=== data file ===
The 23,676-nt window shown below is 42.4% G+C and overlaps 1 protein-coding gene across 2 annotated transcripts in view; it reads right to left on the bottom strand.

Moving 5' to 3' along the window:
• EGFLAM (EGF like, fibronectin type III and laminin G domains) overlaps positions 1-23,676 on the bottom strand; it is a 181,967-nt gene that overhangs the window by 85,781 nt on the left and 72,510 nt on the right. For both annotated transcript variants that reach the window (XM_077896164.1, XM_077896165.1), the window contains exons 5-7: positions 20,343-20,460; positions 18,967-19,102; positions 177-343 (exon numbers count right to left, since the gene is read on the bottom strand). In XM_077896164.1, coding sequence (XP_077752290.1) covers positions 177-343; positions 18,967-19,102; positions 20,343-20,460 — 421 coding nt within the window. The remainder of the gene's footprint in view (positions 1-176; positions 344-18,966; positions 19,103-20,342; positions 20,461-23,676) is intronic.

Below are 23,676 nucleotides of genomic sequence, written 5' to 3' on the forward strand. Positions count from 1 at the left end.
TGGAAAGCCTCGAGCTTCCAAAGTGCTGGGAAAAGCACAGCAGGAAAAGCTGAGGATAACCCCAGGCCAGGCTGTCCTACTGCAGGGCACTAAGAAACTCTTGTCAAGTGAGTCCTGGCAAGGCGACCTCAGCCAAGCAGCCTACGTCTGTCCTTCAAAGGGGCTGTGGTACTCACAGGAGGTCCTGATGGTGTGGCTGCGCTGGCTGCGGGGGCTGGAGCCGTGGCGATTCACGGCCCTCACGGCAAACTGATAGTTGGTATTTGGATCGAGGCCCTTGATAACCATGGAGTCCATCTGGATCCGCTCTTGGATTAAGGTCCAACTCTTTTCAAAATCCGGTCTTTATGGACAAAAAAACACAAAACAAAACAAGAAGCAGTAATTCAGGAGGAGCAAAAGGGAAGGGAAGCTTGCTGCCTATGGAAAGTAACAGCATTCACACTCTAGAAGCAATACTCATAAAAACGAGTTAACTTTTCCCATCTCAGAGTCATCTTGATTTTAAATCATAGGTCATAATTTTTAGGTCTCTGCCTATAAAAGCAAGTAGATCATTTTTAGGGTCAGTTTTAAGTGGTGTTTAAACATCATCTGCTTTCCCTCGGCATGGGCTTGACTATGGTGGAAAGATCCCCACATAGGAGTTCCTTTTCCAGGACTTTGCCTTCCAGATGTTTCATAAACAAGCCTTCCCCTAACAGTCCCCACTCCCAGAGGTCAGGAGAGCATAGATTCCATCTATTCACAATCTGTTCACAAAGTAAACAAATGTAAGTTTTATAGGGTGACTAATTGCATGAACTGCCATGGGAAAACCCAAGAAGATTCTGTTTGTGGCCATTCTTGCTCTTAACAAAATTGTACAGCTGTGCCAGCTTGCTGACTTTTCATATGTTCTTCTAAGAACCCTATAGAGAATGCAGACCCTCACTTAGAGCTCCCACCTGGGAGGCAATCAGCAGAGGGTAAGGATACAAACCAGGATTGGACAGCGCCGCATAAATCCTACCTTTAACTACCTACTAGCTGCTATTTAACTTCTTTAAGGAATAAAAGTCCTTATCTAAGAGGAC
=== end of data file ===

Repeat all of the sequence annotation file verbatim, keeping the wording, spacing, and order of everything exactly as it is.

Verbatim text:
The 23,676-nt window shown below is 42.4% G+C and overlaps 1 protein-coding gene across 2 annotated transcripts in view; it reads right to left on the bottom strand.

Moving 5' to 3' along the window:
• EGFLAM (EGF like, fibronectin type III and laminin G domains) overlaps positions 1-23,676 on the bottom strand; it is a 181,967-nt gene that overhangs the window by 85,781 nt on the left and 72,510 nt on the right. For both annotated transcript variants that reach the window (XM_077896164.1, XM_077896165.1), the window contains exons 5-7: positions 20,343-20,460; positions 18,967-19,102; positions 177-343 (exon numbers count right to left, since the gene is read on the bottom strand). In XM_077896164.1, coding sequence (XP_077752290.1) covers positions 177-343; positions 18,967-19,102; positions 20,343-20,460 — 421 coding nt within the window. The remainder of the gene's footprint in view (positions 1-176; positions 344-18,966; positions 19,103-20,342; positions 20,461-23,676) is intronic.

Below are 23,676 nucleotides of genomic sequence, written 5' to 3' on the forward strand. Positions count from 1 at the left end.
TGGAAAGCCTCGAGCTTCCAAAGTGCTGGGAAAAGCACAGCAGGAAAAGCTGAGGATAACCCCAGGCCAGGCTGTCCTACTGCAGGGCACTAAGAAACTCTTGTCAAGTGAGTCCTGGCAAGGCGACCTCAGCCAAGCAGCCTACGTCTGTCCTTCAAAGGGGCTGTGGTACTCACAGGAGGTCCTGATGGTGTGGCTGCGCTGGCTGCGGGGGCTGGAGCCGTGGCGATTCACGGCCCTCACGGCAAACTGATAGTTGGTATTTGGATCGAGGCCCTTGATAACCATGGAGTCCATCTGGATCCGCTCTTGGATTAAGGTCCAACTCTTTTCAAAATCCGGTCTTTATGGACAAAAAAACACAAAACAAAACAAGAAGCAGTAATTCAGGAGGAGCAAAAGGGAAGGGAAGCTTGCTGCCTATGGAAAGTAACAGCATTCACACTCTAGAAGCAATACTCATAAAAACGAGTTAACTTTTCCCATCTCAGAGTCATCTTGATTTTAAATCATAGGTCATAATTTTTAGGTCTCTGCCTATAAAAGCAAGTAGATCATTTTTAGGGTCAGTTTTAAGTGGTGTTTAAACATCATCTGCTTTCCCTCGGCATGGGCTTGACTATGGTGGAAAGATCCCCACATAGGAGTTCCTTTTCCAGGACTTTGCCTTCCAGATGTTTCATAAACAAGCCTTCCCCTAACAGTCCCCACTCCCAGAGGTCAGGAGAGCATAGATTCCATCTATTCACAATCTGTTCACAAAGTAAACAAATGTAAGTTTTATAGGGTGACTAATTGCATGAACTGCCATGGGAAAACCCAAGAAGATTCTGTTTGTGGCCATTCTTGCTCTTAACAAAATTGTACAGCTGTGCCAGCTTGCTGACTTTTCATATGTTCTTCTAAGAACCCTATAGAGAATGCAGACCCTCACTTAGAGCTCCCACCTGGGAGGCAATCAGCAGAGGGTAAGGATACAAACCAGGATTGGACAGCGCCGCATAAATCCTACCTTTAACTACCTACTAGCTGCTATTTAACTTCTTTAAGGAATAAAAGTCCTTATCTAAGAGGAC